However, some issues with the project are completely out of their control.


“We have constraints based on actual Virginia law,” Raman said. “There’s a law that says you cannot shoot a model rocket or any other kind of aircraft or device over 400 feet in the air.”


So they just shoot the rocket lower, right? Wrong.


“We can’t shoot it lower than 30 degrees because it’s considered a missile at that point,” Fast said.


Despite these problems, the pair has a plan to make their project work.


“We have RockSim, which is a simulator on the computer that we have a rocket loaded onto, and we’re just seeing what it gives us and then we have our various equations that they hand us like maximum velocity and Impulse (the engine gives off a certain impulse, or change in momentum),” Fast said. “Then, you multiply that by the gravity, divide it by weight after launch, and it basically gives you the maximum velocity. You can take that, put it into another equation, and get maximum height, and go from there.”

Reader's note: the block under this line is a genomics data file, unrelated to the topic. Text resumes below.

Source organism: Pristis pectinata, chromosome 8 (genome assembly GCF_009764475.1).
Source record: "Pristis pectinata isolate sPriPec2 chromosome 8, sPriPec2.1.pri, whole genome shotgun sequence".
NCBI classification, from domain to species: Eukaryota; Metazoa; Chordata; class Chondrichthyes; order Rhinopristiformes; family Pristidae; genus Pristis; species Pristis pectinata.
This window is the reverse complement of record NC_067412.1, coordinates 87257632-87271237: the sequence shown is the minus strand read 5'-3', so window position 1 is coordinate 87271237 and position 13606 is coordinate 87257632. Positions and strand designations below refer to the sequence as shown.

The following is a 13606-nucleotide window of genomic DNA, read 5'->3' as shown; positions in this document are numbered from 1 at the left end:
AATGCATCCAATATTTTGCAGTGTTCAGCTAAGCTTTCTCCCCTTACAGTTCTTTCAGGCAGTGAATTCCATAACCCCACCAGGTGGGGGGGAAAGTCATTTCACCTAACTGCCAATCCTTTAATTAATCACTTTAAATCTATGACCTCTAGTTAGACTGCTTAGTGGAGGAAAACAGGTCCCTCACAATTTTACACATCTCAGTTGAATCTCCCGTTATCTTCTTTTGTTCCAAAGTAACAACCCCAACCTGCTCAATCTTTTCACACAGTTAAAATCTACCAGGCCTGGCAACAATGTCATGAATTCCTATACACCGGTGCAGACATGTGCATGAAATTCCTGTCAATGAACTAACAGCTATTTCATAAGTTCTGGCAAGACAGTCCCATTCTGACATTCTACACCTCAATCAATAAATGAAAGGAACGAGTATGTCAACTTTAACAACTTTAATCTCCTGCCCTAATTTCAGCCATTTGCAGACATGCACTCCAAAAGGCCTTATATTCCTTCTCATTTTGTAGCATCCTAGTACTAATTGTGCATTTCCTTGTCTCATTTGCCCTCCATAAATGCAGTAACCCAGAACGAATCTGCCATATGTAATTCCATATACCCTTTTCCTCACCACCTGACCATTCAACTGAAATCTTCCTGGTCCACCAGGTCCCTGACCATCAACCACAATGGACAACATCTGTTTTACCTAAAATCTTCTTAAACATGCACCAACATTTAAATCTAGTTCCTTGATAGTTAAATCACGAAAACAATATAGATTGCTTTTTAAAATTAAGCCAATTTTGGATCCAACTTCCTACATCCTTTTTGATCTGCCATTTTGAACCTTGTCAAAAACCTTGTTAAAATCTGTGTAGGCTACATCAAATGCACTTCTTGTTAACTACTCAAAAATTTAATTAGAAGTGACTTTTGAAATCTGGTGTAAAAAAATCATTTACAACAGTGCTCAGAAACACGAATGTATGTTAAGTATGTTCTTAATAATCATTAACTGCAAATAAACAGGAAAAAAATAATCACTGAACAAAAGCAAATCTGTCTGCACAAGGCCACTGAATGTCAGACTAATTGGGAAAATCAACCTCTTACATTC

A common student argument is that their schoolwork has nothing to do with real life, but that’s a hard case to make in this course.


It would kind of be like sending a rover off to Mars, in a way,” Fast said. “This method probably wouldn’t work the best; we used a skycrane last time. That’s what NASA did. But yeah, it would be generally like landing a rover on some other planet or getting something into orbit.”


The stakes are high in the engineering classes, since teacher Mr. Franco has high expectations.